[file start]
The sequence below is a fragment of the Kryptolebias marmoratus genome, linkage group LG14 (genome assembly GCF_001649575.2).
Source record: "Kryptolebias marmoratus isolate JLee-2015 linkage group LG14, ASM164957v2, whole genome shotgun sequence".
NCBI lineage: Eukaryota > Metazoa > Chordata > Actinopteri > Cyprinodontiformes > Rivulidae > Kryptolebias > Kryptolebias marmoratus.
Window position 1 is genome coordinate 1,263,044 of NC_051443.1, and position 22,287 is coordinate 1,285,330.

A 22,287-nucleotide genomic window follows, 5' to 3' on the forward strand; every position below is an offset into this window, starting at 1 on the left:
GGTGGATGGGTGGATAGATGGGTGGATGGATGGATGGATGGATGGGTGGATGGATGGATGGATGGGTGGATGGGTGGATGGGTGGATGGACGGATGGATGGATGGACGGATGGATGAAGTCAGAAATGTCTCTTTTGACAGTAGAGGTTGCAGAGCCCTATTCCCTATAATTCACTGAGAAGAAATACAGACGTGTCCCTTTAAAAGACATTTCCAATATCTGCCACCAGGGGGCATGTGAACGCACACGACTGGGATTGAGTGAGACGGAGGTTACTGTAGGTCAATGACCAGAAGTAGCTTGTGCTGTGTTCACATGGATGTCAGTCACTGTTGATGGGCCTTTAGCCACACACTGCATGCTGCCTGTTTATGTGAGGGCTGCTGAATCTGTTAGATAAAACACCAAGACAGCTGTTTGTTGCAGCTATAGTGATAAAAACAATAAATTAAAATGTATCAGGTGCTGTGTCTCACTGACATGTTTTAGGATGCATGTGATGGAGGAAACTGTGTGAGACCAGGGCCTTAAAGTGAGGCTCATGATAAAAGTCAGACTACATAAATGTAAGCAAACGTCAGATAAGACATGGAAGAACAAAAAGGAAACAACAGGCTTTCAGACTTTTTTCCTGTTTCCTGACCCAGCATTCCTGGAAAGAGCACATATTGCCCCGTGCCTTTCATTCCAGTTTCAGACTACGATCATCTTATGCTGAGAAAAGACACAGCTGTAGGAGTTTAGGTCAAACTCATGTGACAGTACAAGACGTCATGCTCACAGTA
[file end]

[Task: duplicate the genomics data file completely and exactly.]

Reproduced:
The sequence below is a fragment of the Kryptolebias marmoratus genome, linkage group LG14 (genome assembly GCF_001649575.2).
Source record: "Kryptolebias marmoratus isolate JLee-2015 linkage group LG14, ASM164957v2, whole genome shotgun sequence".
NCBI lineage: Eukaryota > Metazoa > Chordata > Actinopteri > Cyprinodontiformes > Rivulidae > Kryptolebias > Kryptolebias marmoratus.
Window position 1 is genome coordinate 1,263,044 of NC_051443.1, and position 22,287 is coordinate 1,285,330.

A 22,287-nucleotide genomic window follows, 5' to 3' on the forward strand; every position below is an offset into this window, starting at 1 on the left:
GGTGGATGGGTGGATAGATGGGTGGATGGATGGATGGATGGATGGGTGGATGGATGGATGGATGGGTGGATGGGTGGATGGGTGGATGGACGGATGGATGGATGGACGGATGGATGAAGTCAGAAATGTCTCTTTTGACAGTAGAGGTTGCAGAGCCCTATTCCCTATAATTCACTGAGAAGAAATACAGACGTGTCCCTTTAAAAGACATTTCCAATATCTGCCACCAGGGGGCATGTGAACGCACACGACTGGGATTGAGTGAGACGGAGGTTACTGTAGGTCAATGACCAGAAGTAGCTTGTGCTGTGTTCACATGGATGTCAGTCACTGTTGATGGGCCTTTAGCCACACACTGCATGCTGCCTGTTTATGTGAGGGCTGCTGAATCTGTTAGATAAAACACCAAGACAGCTGTTTGTTGCAGCTATAGTGATAAAAACAATAAATTAAAATGTATCAGGTGCTGTGTCTCACTGACATGTTTTAGGATGCATGTGATGGAGGAAACTGTGTGAGACCAGGGCCTTAAAGTGAGGCTCATGATAAAAGTCAGACTACATAAATGTAAGCAAACGTCAGATAAGACATGGAAGAACAAAAAGGAAACAACAGGCTTTCAGACTTTTTTCCTGTTTCCTGACCCAGCATTCCTGGAAAGAGCACATATTGCCCCGTGCCTTTCATTCCAGTTTCAGACTACGATCATCTTATGCTGAGAAAAGACACAGCTGTAGGAGTTTAGGTCAAACTCATGTGACAGTACAAGACGTCATGCTCACAGTA